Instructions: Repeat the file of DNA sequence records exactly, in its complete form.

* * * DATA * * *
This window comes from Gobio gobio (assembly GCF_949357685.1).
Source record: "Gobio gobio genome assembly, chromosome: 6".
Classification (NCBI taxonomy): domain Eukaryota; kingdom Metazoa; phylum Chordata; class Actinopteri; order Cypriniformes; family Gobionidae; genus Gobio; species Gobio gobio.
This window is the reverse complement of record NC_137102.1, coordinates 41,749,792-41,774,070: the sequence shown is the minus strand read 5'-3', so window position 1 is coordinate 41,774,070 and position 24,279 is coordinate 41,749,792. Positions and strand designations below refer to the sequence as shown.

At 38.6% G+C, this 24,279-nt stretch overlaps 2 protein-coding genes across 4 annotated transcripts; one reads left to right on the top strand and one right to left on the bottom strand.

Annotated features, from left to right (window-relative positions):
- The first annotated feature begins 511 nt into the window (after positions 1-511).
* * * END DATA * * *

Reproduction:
This window comes from Gobio gobio (assembly GCF_949357685.1).
Source record: "Gobio gobio genome assembly, chromosome: 6".
Classification (NCBI taxonomy): domain Eukaryota; kingdom Metazoa; phylum Chordata; class Actinopteri; order Cypriniformes; family Gobionidae; genus Gobio; species Gobio gobio.
This window is the reverse complement of record NC_137102.1, coordinates 41,749,792-41,774,070: the sequence shown is the minus strand read 5'-3', so window position 1 is coordinate 41,774,070 and position 24,279 is coordinate 41,749,792. Positions and strand designations below refer to the sequence as shown.

At 38.6% G+C, this 24,279-nt stretch overlaps 2 protein-coding genes across 4 annotated transcripts; one reads left to right on the top strand and one right to left on the bottom strand.

Annotated features, from left to right (window-relative positions):
- The first annotated feature begins 511 nt into the window (after positions 1-511).